Moscow in appeal not to tear Ukraine asunder

A pro'Russian militant at a barricade in Kramatorsk, near Slovyansk, yesterday. Picture: Getty
A pro'Russian militant at a barricade in Kramatorsk, near Slovyansk, yesterday. Picture: Getty
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The foreign ministers of Russia and Ukraine were due to meet in Vienna last night to try to resolve the crisis in eastern Ukraine that has left an estimated 34 dead in a series of clashes this week between government and separatists forces.

Sergei Lavrov, the Russian foreign minister, and Andriy Deshchytsya, his Ukrainian counterpart, were in the Austrian capital for a Council of Europe meeting whose agenda was dominated by the violence in east Ukraine.

The “working dinner” with other foreign ministers was to be the first time the two have met since 17 April when they helped broker the now shattered Geneva agreement, signed by Russia, the European Union and the United States in the hope of defusing the crisis.

Moscow still refuses to recognise the Ukrainian government despite it having the constitutional support and backing of the parliament in Kiev.

Speaking in Vienna after the Council of Europe meeting, Mr Lavrov ruled out fresh talks in Geneva without the involvement of pro-Russian leaders from eastern Ukraine.

He said: “To convene in this format again, when the opposition to the Kiev regime is absent from the negotiating table, that would hardly add anything.

“Let us not tear Ukraine apart between East and West, and [let us] unite our efforts and help start the dialogue that will lead to the agreeing of practical steps on the implementation of all agreements and declarations.”

Mr Lavrov also said he found it “unusual” that Ukraine planned to go ahead with presidential elections set for 25 May when the “army is deployed against part of the population”.

Critics of Moscow suspect the Kremlin wants to undermine the elections as a way of weakening the government in Kiev.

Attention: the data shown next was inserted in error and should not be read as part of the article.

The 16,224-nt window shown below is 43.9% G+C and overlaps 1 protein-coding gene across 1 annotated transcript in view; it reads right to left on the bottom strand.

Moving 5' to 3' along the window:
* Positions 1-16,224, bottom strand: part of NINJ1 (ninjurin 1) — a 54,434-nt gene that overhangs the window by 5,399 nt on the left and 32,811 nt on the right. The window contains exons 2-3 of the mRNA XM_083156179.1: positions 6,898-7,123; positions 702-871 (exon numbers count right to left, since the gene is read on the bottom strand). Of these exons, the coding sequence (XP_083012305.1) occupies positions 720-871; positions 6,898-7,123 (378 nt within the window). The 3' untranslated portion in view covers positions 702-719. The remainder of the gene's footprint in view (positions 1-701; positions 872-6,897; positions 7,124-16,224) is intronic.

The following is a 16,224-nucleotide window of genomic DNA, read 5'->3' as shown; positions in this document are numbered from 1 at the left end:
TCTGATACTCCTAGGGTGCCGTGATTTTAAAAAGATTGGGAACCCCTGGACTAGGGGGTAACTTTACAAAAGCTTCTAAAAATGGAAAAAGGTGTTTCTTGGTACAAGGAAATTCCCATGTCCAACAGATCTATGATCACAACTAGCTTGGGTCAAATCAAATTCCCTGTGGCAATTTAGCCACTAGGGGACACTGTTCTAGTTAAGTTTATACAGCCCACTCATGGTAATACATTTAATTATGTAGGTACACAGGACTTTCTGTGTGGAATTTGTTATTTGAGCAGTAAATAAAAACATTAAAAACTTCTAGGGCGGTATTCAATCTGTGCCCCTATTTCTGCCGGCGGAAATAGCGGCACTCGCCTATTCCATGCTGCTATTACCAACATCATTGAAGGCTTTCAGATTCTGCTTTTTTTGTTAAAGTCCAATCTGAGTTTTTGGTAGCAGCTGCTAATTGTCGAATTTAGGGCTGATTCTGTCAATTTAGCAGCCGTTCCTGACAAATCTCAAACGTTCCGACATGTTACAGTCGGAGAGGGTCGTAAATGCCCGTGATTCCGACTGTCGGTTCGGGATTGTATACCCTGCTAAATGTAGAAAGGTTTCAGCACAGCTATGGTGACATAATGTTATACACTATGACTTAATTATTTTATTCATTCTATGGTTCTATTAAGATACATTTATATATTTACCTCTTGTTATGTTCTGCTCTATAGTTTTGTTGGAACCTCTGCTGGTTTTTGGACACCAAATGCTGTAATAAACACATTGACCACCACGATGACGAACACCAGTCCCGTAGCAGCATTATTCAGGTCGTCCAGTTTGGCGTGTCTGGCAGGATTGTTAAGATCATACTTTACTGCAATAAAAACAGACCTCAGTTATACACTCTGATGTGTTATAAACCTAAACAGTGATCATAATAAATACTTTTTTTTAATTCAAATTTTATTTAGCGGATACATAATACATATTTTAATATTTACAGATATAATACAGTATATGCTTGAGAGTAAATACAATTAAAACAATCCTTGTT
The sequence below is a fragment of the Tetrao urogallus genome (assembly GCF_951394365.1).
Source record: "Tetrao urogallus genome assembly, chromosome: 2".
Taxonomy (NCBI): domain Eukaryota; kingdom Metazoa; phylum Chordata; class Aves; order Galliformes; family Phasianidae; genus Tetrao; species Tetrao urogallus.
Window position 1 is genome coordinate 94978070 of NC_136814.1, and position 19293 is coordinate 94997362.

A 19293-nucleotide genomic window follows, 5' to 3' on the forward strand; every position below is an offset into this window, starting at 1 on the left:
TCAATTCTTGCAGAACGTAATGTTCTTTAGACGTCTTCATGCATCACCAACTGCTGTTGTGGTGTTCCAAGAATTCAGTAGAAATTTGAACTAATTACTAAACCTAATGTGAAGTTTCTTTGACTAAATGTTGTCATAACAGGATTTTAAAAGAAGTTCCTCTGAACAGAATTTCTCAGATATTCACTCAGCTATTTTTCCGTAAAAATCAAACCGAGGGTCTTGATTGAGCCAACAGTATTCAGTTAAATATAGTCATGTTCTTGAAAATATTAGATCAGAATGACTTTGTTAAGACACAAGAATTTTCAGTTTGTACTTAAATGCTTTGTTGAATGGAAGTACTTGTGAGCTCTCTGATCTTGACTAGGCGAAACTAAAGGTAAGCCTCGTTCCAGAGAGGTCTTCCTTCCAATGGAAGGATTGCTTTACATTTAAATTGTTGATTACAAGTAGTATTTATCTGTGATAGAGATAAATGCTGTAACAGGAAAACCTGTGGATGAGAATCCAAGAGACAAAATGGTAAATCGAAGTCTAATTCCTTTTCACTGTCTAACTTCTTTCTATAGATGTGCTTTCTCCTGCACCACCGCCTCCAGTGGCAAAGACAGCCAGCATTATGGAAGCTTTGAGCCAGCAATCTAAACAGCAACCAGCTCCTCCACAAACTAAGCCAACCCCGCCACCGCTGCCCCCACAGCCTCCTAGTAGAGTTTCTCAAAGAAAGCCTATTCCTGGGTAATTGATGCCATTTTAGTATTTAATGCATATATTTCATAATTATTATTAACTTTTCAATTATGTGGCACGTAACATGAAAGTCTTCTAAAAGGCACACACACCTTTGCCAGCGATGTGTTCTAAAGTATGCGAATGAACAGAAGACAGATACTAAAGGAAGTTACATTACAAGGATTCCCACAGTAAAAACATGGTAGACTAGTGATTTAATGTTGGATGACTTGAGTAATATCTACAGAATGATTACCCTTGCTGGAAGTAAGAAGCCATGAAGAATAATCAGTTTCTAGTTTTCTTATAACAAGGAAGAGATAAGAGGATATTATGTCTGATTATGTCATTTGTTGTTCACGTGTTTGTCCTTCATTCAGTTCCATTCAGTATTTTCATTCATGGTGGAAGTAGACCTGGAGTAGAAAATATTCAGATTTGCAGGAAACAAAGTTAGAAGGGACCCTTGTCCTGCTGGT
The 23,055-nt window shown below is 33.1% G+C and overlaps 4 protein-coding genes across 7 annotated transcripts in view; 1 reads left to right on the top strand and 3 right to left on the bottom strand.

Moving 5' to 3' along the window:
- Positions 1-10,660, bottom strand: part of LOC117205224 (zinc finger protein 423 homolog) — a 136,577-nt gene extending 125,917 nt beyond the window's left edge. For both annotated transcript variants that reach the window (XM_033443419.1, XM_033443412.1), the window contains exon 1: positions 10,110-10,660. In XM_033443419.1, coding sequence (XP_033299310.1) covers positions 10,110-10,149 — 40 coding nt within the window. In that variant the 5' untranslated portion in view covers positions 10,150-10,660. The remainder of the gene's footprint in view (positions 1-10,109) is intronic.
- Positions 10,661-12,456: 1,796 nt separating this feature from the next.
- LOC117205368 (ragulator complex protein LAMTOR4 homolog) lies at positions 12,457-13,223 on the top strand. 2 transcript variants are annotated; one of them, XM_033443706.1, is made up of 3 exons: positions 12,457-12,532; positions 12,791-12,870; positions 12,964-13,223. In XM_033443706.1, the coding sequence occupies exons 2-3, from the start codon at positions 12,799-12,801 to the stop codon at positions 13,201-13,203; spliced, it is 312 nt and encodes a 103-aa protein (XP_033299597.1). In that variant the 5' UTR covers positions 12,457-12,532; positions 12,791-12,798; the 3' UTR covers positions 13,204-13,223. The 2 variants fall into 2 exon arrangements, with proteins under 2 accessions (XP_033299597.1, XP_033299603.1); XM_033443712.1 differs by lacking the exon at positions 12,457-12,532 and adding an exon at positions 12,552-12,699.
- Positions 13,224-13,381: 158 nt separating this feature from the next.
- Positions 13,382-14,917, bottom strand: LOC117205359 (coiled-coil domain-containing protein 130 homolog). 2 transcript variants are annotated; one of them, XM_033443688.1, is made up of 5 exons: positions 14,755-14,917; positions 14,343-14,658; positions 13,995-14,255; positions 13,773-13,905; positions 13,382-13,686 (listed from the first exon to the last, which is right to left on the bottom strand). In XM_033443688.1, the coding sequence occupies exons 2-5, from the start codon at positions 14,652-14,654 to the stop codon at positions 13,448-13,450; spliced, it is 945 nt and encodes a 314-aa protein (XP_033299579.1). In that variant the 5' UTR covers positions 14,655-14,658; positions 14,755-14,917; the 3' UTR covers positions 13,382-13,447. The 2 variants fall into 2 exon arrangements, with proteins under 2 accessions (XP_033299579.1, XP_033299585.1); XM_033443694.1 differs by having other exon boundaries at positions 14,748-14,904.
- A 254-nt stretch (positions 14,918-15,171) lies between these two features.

As an indication of the differences between Moscow and Kiev, Mr Deshchytsya said he would be happy to talk as long as Moscow scrapped its alleged support for separatist rebels and backed the elections.

He said: “If Russia is ready to commit itself to support these elections and to eliminate this threat, and eliminate its support for the extremist elements in Ukraine, we are ready to have such a round of meetings.”

The Vienna talks came as Ukraine tightened its blockade of the rebel-controlled city of Slovyansk, in the east of the country, which has become a focal point for much of the violence. Some 30 rebels and four government soldiers died during heavy fighting on the outskirts of the city on Monday.

The Ukrainian interior ministry said that 800 separatists equipped with armoured vehicles and heavy-calibre weapons had occupied the town centre. So far the army has refrained from trying to storm Slovyansk, but local media reported residents were stocking up on supplies in case of an all-out assault.

As a further sign of the deteriorating situation in eastern Ukraine, the airport in the city of Donetsk cancelled all international flights until further notice. A key city of more than a million, Donetsk plays host to the self-proclaimed “Donetsk People’s Republic”, which was set up by pro-Russian rebels and now controls a number of buildings in both the town and neighbouring region.

Frank-Walter Steinmeier, Germany’s foreign minister, warned that Ukraine was now just a “few steps” from war.

In a newspaper interview he said that, following the deaths of 46 pro-Russian activists in a fire in the southern port of Odessa on Friday, Ukraine was on the point of full-blown conflict.

He said: “The bloody pictures from Odessa have shown us that we are just a few steps away from a military confrontation.”